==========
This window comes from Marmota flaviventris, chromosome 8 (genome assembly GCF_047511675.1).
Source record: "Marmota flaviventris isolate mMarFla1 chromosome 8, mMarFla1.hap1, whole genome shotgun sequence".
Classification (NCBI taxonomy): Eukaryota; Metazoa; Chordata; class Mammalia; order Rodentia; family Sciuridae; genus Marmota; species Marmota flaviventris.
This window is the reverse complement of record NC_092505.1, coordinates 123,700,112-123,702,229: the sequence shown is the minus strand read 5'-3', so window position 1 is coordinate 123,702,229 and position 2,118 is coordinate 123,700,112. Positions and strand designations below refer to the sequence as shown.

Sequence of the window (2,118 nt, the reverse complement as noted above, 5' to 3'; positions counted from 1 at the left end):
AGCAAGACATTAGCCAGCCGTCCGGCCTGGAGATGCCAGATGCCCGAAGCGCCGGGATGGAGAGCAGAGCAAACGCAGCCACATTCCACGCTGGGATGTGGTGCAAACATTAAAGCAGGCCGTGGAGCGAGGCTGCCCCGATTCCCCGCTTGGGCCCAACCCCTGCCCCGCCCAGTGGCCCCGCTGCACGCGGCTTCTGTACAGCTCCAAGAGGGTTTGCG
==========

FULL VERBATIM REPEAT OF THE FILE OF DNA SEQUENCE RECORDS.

This window comes from Marmota flaviventris, chromosome 8 (genome assembly GCF_047511675.1).
Source record: "Marmota flaviventris isolate mMarFla1 chromosome 8, mMarFla1.hap1, whole genome shotgun sequence".
Classification (NCBI taxonomy): Eukaryota; Metazoa; Chordata; class Mammalia; order Rodentia; family Sciuridae; genus Marmota; species Marmota flaviventris.
This window is the reverse complement of record NC_092505.1, coordinates 123,700,112-123,702,229: the sequence shown is the minus strand read 5'-3', so window position 1 is coordinate 123,702,229 and position 2,118 is coordinate 123,700,112. Positions and strand designations below refer to the sequence as shown.

Sequence of the window (2,118 nt, the reverse complement as noted above, 5' to 3'; positions counted from 1 at the left end):
AGCAAGACATTAGCCAGCCGTCCGGCCTGGAGATGCCAGATGCCCGAAGCGCCGGGATGGAGAGCAGAGCAAACGCAGCCACATTCCACGCTGGGATGTGGTGCAAACATTAAAGCAGGCCGTGGAGCGAGGCTGCCCCGATTCCCCGCTTGGGCCCAACCCCTGCCCCGCCCAGTGGCCCCGCTGCACGCGGCTTCTGTACAGCTCCAAGAGGGTTTGCG